It’s yet to be seen if heavy rain in southern Spain in the last few days will boost the expected lean olive oil production in the next season, which starts officially on Monday (October 1).
In one of its driest years this century and with output so far tipped to slump to half of the record 1.6 million tons from last harvest, producers say at least their wrinkled olives should plump up a bit and the rain will aid the following harvest.
Along with the rain — 60 l/m2 in Córdoba and up to 30l/m2 in Jaén according to Olimerca — wholesale prices tumbled this week after three months of steady ascent.
According to Spain’s olive oil price information system POOLred, the reference price for bulk olive oil was down 10c to the equivalent of €2.53/kg today after climbing to €2.64/kg on Monday. Olimerca says it’s “mainly because rain has arrived in most of Andalusia.”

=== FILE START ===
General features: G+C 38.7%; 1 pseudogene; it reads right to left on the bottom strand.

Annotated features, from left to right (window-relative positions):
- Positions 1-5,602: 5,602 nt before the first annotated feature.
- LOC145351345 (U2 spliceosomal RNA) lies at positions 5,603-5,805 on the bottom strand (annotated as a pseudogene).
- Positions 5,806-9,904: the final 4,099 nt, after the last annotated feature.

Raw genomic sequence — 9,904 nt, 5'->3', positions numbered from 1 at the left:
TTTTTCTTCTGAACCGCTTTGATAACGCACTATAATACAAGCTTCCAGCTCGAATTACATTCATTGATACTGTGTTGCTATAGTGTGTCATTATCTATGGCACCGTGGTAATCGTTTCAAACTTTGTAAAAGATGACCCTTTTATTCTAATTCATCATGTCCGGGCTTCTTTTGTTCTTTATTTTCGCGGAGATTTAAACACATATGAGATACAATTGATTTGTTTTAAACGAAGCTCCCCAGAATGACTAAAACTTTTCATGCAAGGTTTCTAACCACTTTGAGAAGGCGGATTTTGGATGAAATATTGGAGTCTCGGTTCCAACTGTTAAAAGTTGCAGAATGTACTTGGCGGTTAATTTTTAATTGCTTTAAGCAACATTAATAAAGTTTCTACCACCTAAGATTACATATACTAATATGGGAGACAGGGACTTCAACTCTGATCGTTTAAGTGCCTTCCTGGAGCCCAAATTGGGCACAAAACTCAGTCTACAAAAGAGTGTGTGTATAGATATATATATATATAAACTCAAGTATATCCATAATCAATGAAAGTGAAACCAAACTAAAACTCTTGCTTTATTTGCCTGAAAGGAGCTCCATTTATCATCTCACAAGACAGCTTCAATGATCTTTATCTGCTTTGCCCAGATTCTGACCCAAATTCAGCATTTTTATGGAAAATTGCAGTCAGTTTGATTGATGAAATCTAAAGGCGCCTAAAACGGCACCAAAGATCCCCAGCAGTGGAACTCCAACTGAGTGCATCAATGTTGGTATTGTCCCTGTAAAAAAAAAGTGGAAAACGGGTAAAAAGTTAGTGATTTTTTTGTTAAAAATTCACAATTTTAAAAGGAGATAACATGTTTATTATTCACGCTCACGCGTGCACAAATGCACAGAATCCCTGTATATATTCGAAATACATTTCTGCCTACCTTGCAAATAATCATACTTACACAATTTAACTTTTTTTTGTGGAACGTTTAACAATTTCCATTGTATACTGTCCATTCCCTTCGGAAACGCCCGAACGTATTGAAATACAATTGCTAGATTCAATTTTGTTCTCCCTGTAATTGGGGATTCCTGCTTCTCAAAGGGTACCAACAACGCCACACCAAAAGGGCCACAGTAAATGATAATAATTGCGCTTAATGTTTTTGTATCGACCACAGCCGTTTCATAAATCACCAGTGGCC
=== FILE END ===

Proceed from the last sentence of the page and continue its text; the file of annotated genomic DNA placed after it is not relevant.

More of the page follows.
From northern Málaga, El Labrador olive oil producer Rosario López Montero told Olive Oil Times that after almost no rain this year, they’d had a “torrential downpour” of about 100 l/m2 overnight. While vital for her family’s olive trees and important for the following harvest, it had caused some damage and erosion.
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López Montero — whose family won a Mario Solinas quality award in 2011 with their La Laguna de Fuente de Piedra extra virgin- said harvest would start in a few days and they were expecting output to be about half of last year’s.
New Mario Solinas category for southern hemisphere
The International Olive Oil Council has opened up a special category in the Mario Solinas Quality Awards for countries in the Southern Hemisphere.
In the just published 2012 /13 crop year rules, it says “oils entered for the competition by countries in the southern hemisphere will have to be from the 2011/12 crop year.”
“They will therefore be included in a new ad hoc category to avoid placing them at a disadvantage with oils from the northern hemisphere, which will have been recently produced.”